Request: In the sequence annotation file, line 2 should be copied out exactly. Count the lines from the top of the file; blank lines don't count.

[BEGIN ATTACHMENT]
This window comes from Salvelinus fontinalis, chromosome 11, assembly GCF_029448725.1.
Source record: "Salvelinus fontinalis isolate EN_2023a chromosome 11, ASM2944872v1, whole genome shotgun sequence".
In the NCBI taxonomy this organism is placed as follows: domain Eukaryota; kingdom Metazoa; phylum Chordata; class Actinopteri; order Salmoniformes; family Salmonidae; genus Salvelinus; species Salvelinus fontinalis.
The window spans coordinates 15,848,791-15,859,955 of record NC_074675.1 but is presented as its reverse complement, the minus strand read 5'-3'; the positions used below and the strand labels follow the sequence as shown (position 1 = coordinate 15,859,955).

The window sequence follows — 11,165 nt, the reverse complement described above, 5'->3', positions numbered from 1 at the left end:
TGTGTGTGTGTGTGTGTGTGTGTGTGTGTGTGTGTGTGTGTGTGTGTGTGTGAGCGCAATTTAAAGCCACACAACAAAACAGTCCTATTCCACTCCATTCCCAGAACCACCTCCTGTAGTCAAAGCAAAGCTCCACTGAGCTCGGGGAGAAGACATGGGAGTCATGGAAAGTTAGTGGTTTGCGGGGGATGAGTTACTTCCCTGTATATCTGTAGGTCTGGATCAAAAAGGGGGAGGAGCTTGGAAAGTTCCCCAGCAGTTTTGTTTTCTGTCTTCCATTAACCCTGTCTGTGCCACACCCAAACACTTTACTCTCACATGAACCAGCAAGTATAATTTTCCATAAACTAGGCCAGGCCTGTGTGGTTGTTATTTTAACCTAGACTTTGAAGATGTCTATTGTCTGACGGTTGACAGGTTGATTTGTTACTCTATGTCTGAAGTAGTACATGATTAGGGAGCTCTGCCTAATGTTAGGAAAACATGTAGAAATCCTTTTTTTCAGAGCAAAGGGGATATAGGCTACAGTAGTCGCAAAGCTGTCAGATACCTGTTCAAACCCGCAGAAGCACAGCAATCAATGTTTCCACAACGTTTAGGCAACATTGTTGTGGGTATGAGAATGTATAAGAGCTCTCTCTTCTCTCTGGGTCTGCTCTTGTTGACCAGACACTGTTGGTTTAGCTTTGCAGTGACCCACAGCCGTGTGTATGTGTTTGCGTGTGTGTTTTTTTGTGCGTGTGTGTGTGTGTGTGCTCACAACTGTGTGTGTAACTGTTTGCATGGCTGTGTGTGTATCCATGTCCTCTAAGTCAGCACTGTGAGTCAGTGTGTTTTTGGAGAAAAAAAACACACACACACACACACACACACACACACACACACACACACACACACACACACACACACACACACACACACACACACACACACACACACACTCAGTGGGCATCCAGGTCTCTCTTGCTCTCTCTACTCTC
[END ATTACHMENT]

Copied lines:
Source record: "Salvelinus fontinalis isolate EN_2023a chromosome 11, ASM2944872v1, whole genome shotgun sequence".